GADWALL (Anas strepera) – Over a couple dozen found at Midleton Pond.
EURASIAN WIGEON (Anas penelope) – Dozens.
MALLARD (Anas platyrhynchos) – Quite common.
NORTHERN SHOVELER (Anas clypeata) – Several individuals at Lough Neagh.
GREEN-WINGED TEAL (Anas crecca) – Hundreds.
TUFTED DUCK (Aythya fuligula) – A few on the first day at Santry Park and at Lough Neagh.
GREATER SCAUP (Aythya marila) – Found a few dozen at Lough Neagh.

Castle Leslie (Photo by guide Terry McEneaney)

COMMON SCOTER (Melanitta nigra) – Found on days five and six. Rosslare Harbor and beach at Ravenwood.
COMMON GOLDENEYE (Bucephala clangula) – Found mainly at Wexford Slobs.
RED-BREASTED MERGANSER (Mergus serrator) – Found several individuals at Dungarvan Harbor.
Phasianidae (Pheasants, Grouse, and Allies)
RING-NECKED PHEASANT (Phasianus colchicus) – Found most days. First introduced into Ireland from China in the 16th century. These dark forms of the "torquatus group" are very dark with a white neck collar.
Gaviidae (Loons)
RED-THROATED LOON (Gavia stellata) – Found on Dundalk Bay and Clogher Head.
COMMON LOON (Gavia immer) – Found on three different days. A winter migrant from Greenland and Iceland.
Podicipedidae (Grebes)
LITTLE GREBE (Tachybaptus ruficollis) – Found on five of the eight days in the field. Excellent looks on day 1.
GREAT CRESTED GREBE (Podiceps cristatus) – Found on a minimum of four of the eight days in the field.
Procellariidae (Shearwaters and Petrels)
NORTHERN FULMAR (Fulmarus glacialis) – Found at Dunmore East and Youghal.
Sulidae (Boobies and Gannets)
NORTHERN GANNET (Morus bassanus)
Phalacrocoracidae (Cormorants and Shags)
GREAT CORMORANT (Phalacrocorax carbo) – Found seven of the eight days in the field.
EUROPEAN SHAG (Phalacrocorax aristotelis) – Found on day seven-Dungarvan Harbor.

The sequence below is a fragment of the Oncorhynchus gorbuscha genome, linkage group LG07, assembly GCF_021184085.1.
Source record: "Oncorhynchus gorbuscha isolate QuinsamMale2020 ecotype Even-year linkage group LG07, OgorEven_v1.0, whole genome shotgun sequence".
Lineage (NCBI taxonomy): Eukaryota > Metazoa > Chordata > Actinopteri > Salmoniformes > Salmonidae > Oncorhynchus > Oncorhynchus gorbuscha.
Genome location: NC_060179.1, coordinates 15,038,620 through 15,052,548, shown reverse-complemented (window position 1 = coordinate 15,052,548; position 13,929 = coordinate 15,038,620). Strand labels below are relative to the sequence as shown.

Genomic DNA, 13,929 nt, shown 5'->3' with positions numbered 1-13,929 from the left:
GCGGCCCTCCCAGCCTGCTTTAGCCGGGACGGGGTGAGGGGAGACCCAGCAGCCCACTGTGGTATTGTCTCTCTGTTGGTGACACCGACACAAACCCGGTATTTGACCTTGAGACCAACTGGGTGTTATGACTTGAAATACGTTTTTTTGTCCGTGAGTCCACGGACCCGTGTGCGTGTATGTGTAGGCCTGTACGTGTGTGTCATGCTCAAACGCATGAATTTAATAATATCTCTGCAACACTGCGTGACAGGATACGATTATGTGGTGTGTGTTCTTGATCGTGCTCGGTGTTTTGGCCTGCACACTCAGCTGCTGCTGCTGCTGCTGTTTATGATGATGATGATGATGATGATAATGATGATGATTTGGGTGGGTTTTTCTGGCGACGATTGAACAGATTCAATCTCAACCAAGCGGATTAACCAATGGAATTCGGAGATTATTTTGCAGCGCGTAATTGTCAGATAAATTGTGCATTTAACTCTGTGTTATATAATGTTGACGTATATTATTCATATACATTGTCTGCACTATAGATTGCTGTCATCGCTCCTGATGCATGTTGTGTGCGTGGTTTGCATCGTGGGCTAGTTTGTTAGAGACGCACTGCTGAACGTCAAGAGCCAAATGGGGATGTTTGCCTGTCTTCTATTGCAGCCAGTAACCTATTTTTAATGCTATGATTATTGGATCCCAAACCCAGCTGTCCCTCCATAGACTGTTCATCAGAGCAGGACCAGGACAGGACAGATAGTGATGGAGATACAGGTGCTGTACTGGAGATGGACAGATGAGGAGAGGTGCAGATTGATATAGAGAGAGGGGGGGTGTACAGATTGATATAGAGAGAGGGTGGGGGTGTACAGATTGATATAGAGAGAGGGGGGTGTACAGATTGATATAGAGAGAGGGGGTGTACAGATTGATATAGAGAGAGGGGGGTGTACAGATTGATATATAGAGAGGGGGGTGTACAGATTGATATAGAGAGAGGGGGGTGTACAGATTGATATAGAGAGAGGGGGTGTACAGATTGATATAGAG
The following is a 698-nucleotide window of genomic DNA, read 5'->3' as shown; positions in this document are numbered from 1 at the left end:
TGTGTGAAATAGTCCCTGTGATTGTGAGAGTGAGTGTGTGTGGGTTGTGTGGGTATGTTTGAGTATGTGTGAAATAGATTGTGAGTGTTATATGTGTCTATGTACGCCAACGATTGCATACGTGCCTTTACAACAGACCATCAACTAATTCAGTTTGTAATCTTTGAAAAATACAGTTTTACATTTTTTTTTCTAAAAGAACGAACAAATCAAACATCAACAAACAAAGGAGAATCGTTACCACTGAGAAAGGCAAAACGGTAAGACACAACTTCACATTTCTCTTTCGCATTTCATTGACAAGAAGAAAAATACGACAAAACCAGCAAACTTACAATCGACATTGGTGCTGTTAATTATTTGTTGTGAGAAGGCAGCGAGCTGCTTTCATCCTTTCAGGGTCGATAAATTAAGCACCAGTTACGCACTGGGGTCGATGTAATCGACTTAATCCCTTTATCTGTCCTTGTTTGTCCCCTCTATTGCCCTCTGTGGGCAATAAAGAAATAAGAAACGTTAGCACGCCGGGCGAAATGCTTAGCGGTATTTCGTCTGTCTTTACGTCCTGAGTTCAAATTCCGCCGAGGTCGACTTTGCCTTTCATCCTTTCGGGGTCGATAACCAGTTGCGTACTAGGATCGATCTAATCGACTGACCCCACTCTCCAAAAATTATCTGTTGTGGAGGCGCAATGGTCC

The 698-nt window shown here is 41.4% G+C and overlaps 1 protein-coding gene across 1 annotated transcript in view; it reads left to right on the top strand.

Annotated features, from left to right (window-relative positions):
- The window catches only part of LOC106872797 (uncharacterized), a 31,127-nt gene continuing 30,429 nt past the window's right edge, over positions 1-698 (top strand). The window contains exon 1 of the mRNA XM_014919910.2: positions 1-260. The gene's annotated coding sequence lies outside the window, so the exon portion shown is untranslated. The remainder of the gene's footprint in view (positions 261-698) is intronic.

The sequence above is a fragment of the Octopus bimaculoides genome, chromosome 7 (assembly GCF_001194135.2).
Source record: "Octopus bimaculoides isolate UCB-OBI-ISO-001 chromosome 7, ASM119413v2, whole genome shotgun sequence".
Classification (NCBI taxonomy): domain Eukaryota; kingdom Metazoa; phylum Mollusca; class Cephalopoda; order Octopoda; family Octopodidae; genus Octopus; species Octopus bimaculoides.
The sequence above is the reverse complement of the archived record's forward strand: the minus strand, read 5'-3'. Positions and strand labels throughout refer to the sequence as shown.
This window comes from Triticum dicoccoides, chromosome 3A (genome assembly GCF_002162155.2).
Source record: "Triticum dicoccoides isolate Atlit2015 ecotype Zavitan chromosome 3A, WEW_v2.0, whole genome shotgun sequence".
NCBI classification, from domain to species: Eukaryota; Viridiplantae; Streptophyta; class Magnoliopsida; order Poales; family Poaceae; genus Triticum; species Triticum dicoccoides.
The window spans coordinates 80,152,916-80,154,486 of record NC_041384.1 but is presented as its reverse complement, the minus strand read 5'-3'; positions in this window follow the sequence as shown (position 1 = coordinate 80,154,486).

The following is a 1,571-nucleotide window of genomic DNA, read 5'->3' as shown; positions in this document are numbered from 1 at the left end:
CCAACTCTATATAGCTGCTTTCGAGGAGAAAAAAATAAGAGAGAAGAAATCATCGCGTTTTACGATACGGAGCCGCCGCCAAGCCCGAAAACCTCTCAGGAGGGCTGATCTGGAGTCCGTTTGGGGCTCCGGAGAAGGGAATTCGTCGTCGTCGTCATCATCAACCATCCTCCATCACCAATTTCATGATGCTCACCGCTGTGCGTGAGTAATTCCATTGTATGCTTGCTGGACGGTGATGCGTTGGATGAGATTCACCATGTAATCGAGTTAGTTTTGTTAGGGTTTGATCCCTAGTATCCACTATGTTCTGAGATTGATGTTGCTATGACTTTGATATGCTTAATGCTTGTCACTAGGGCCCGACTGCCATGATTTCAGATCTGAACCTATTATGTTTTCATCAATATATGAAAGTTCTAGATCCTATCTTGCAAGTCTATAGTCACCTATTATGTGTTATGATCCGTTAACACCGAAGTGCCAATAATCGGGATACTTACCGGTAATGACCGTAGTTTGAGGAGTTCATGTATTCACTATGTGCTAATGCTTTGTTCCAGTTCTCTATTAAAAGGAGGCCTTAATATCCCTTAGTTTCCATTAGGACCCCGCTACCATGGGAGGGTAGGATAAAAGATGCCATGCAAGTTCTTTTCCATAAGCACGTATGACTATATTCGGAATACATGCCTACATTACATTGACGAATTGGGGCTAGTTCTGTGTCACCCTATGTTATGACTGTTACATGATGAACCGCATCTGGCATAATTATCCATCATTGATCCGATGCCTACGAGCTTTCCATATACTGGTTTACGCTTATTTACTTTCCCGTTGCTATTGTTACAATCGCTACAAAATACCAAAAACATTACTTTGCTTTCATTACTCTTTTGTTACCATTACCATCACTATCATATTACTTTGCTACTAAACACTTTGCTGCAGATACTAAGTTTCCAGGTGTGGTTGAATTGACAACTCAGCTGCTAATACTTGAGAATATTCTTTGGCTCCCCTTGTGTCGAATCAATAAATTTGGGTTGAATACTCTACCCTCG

Ardeidae (Herons, Egrets, and Bitterns)
GRAY HERON (Ardea cinerea) – Found every day-quite common.
GREAT EGRET (EURASIAN) (Ardea alba alba) – Great Egret- a great find for Ireland. The bird flew in front of the group at relatively close range. Found on Ravenwood beach near Raven's Wood Reserve.
LITTLE EGRET (Egretta garzetta) – Quite regular the further south we traveled in Ireland. Found on three of the eight days in the field.
Accipitridae (Hawks, Eagles, and Kites)

Jackdaws (Photo by guide Terry McEneaney)

NORTHERN HARRIER (Circus cyaneus) – A lone individual at Wexford Slobs on day five.
COMMON BUZZARD (Buteo buteo) – Seen every day.
Rallidae (Rails, Gallinules, and Coots)
EURASIAN MOORHEN (Gallinula chloropus) – Found on six of the eight days in the field.
EURASIAN COOT (Fulica atra) – Found on five of the eight days in the field.
Haematopodidae (Oystercatchers)
EURASIAN OYSTERCATCHER (Haematopus ostralegus) – Numerous-found on five of the eight days in the field.
Charadriidae (Plovers and Lapwings)
BLACK-BELLIED PLOVER (Pluvialis squatarola) – Called the "Grey Plover" in Europe. Found on day seven at Dungarvan Harbor. A winter visitor most likely from breeding grounds in western Siberia.
EUROPEAN GOLDEN-PLOVER (Pluvialis apricaria) – Found on three of the eight days in the field. Notable areas include: Dundalk Bay, Wexford Slobs, North Slob.
NORTHERN LAPWING (Vanellus vanellus) – Found on five of the eight days in the field. Standout areas include: Belfast Harbor, Dundalk Bay, Wexford Slobs, North Slob, Dungarvan Harbor.
COMMON RINGED PLOVER (Charadrius hiaticula) – Found on two of the eight days in the field, mainly at Belfast Harbor and Dundalk Bay.
Scolopacidae (Sandpipers and Allies)
COMMON SANDPIPER (Actitis hypoleucos) – One individual found at Wexford Harbor.
COMMON GREENSHANK (Tringa nebularia) – Found on three of the eight days in the field. Most notable areas include: Wexford Slobs, Wexford Harbor, Woodstown Beach.
COMMON REDSHANK (Tringa totanus) – Found on five of the eight days in the field. Quite regular along the coast.

Selfie time: a little fun at the pub (Photo by guide Terry McEneaney)

WHIMBREL (Numenius phaeopus) – Found three individuals at Wexford Slobs.
EURASIAN CURLEW (Numenius arquata) – Quite numerous in the winter. Very few breeding pairs remain in Ireland these days. These birds are most likely from Scotland, northern England, and Scandanavia.
BLACK-TAILED GODWIT (Limosa limosa) – Observed on four of the eight days in the field, all along the coast. A common winter visitor from Iceland, few breeding pairs in Ireland.
BAR-TAILED GODWIT (Limosa lapponica) – Found half the days in the field, all along the coast. A winter visitor, most likely originating from northern Europe. Breeds on the arctic tundra.